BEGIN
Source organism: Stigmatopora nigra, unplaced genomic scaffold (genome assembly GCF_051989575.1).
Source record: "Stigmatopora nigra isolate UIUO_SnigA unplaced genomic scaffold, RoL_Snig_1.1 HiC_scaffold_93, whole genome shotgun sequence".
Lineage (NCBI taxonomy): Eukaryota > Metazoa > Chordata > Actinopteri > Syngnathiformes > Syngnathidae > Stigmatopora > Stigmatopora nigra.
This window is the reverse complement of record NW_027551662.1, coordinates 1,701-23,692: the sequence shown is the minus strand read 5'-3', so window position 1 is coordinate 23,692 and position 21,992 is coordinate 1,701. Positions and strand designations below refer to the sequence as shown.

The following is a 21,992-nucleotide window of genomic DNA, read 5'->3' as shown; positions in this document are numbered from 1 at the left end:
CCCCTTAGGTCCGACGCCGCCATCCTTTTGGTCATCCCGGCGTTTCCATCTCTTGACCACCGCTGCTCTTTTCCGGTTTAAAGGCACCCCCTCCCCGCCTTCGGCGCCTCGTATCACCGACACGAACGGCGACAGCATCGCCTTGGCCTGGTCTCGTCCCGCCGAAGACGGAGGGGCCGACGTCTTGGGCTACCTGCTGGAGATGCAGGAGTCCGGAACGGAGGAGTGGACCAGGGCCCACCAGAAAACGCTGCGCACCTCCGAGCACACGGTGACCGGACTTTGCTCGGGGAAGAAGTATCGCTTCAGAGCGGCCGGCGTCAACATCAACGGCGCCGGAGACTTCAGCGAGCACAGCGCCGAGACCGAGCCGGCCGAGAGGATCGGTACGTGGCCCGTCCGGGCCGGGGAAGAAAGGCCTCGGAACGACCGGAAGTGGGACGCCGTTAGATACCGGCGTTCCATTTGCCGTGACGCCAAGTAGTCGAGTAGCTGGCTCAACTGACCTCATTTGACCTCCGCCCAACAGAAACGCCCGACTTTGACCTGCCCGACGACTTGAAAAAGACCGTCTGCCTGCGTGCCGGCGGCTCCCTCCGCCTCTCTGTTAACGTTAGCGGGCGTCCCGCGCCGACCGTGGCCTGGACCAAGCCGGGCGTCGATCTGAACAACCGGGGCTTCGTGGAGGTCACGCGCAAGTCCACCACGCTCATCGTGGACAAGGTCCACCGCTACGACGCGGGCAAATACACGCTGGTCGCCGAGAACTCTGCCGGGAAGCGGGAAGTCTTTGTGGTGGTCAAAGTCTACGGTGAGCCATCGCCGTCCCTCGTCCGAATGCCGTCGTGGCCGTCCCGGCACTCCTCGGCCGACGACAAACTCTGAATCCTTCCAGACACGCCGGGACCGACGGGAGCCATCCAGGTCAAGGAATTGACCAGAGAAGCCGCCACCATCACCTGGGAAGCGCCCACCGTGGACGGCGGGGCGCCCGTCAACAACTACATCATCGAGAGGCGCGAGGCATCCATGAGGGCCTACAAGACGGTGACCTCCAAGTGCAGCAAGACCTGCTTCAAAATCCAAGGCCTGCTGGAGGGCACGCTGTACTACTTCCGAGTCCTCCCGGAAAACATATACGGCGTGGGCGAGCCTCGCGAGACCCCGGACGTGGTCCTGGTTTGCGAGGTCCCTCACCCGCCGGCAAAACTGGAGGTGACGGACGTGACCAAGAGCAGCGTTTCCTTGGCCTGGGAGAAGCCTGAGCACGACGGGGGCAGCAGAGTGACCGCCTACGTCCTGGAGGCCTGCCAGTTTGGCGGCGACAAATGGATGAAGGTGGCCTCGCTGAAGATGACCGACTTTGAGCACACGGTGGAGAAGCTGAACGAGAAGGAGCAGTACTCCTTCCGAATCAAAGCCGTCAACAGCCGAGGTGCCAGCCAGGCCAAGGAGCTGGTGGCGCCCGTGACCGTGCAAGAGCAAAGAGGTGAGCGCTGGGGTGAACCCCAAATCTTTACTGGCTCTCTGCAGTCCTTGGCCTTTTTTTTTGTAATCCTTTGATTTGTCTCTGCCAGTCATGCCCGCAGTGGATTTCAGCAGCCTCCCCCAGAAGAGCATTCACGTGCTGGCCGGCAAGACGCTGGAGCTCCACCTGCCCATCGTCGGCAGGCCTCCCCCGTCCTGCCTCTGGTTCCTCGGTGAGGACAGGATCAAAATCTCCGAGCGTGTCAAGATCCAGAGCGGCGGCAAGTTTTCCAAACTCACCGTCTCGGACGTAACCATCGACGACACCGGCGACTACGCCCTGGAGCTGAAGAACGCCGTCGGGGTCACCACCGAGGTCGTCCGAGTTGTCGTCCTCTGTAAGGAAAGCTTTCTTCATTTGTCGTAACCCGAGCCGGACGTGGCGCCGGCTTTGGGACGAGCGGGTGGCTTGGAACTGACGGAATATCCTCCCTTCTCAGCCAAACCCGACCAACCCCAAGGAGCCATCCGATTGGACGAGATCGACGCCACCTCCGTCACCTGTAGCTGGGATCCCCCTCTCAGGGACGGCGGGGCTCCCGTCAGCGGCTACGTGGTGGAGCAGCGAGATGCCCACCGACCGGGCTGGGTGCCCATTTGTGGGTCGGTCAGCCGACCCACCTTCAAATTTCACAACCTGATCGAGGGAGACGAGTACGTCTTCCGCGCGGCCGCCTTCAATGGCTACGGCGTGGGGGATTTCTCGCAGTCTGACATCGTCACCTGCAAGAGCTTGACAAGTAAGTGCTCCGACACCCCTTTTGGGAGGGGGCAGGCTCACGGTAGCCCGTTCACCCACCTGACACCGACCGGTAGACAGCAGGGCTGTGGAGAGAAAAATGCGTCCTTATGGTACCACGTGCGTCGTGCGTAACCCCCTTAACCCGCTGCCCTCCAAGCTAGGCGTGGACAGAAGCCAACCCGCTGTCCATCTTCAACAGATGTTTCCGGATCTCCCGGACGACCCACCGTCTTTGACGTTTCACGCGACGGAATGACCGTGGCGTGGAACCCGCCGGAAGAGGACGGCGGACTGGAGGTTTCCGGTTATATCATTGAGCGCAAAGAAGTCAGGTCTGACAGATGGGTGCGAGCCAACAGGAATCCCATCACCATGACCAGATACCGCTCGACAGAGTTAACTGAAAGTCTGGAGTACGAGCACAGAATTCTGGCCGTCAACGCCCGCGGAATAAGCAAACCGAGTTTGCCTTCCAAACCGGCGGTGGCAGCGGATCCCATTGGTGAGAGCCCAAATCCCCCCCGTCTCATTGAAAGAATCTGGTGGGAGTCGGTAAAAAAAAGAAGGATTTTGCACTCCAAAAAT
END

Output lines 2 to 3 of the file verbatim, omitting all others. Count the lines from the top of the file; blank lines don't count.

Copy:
Source record: "Stigmatopora nigra isolate UIUO_SnigA unplaced genomic scaffold, RoL_Snig_1.1 HiC_scaffold_93, whole genome shotgun sequence".
Lineage (NCBI taxonomy): Eukaryota > Metazoa > Chordata > Actinopteri > Syngnathiformes > Syngnathidae > Stigmatopora > Stigmatopora nigra.